The greatest things to do in Istanbul are to stroll around its ancient streets, sample regional cuisine, and take in the city's genuine vibe. Istanbul is frequently visited by travelers who want to see the artifacts left behind by the two greatest civilizations in history, the Byzantine and the Ottoman. Throughout the millennia, this stunning city in Marmara has served as the hub of commerce, trade, and the economy. For tourists, it stands out because of its historical components. We are all aware that Istanbul is home to a seemingly unending number of historical sites. The three most well-known ones are the Hagia Sophia, Galata Tower, and Topkapı Palace. But this is only the very tip of the iceberg. There are many attractions in Istanbul, a large metropolis, but what actually lies beneath those streets?
Istanbul, one of the world's most historic cities, appears to have even more mysterious discoveries to offer archaeologists, as researchers photographed never-seen-before photos beneath the grounds of the city's aptly named Historic Peninsula, which includes the Hagia Sophia Grand Mosque, Topkapı Palace, and Hagia Irene Church.
Arzu Ulaş sails across the subterranean waterways in Istanbul, Turkey on 13 June 2021. (DHA Photo)
After years of study, expert cultural heritage conservationist and historian Arzu Ulaş was able to finally document the reservoirs, submerged gardens, waterways, maksems (historical storage tanks for water), aquifers, holy springs, pit fountains, fire pools, and archaeological architectural remains beneath the Historic Peninsula.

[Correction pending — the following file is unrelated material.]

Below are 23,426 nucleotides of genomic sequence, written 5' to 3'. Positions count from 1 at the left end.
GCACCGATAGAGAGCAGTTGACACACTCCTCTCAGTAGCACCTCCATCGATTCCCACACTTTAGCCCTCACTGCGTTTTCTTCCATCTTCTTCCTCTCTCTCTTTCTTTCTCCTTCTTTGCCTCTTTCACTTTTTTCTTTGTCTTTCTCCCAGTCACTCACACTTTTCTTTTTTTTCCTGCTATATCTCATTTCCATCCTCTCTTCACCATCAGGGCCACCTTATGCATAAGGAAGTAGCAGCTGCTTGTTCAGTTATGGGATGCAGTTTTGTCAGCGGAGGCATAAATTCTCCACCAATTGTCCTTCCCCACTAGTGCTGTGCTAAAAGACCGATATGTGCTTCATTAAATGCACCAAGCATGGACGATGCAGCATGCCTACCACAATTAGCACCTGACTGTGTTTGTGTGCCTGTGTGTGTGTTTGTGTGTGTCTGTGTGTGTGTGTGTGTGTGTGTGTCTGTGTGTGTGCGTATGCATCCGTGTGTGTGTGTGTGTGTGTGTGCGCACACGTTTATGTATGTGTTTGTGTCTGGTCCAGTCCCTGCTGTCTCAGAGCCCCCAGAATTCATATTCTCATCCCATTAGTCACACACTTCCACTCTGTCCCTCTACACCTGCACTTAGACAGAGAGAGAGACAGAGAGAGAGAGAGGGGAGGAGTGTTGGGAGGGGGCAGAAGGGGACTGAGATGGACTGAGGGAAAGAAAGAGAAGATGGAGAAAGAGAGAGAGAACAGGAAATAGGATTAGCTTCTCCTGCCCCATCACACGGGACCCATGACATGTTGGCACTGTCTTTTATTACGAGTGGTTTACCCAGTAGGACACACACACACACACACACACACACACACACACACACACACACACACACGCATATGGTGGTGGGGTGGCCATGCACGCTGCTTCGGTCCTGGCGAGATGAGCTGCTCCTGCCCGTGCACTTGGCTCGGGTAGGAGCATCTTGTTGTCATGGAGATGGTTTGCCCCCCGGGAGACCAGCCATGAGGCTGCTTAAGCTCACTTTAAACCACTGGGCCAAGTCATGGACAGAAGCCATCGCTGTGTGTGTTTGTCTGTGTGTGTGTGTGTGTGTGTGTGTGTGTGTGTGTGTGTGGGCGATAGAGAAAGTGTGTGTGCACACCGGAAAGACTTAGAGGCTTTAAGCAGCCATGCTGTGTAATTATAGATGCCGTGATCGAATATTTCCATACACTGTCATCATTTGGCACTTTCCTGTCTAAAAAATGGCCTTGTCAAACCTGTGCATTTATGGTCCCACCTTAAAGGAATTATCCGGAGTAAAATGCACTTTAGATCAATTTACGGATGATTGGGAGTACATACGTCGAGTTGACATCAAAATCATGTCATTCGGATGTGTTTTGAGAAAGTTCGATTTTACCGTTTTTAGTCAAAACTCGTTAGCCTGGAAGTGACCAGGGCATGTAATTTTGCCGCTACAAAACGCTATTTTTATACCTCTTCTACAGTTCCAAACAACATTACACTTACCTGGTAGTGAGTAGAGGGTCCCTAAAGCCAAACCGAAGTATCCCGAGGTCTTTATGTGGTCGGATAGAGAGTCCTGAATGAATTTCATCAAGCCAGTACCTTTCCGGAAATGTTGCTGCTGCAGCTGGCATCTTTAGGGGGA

Urban myths and stories about underground Istanbul have long existed, with many people believing there are tunnels and escape routes due to the huge ancient water systems discovered beneath the Historic Peninsula. Ulaş, who has since traversed these canals, some of them by boat, believes she has disproven these claims.
Arzu Ulaş and her findings of historical tunnels
The ancient tunnels, which once helped supply the city with water, are now deserted and filled with remnants from bygone eras such as broken jars, bones, and trash. Ulaş has been creating Istanbul's underground networks for the last three years. Before entering the black holes, she carefully examines the tunnels and channels in the old libraries and archives.
Examining more than 200 underground structures, Ulaş tells that nearly 60 of them are missing.
I want to end with what Ulaş states: “The discovery of the historical layers of Istanbul comes to light by chance during excavation works and reconstruction activities. With this work, we wanted to show that a legacy can be uncovered without hitting the ladle and to draw the invisible image of Istanbul. Seeing the unseen beauties of Istanbul and examining its concrete traces under the ground created great awareness for me. I wanted to tell and show this awareness to people.”
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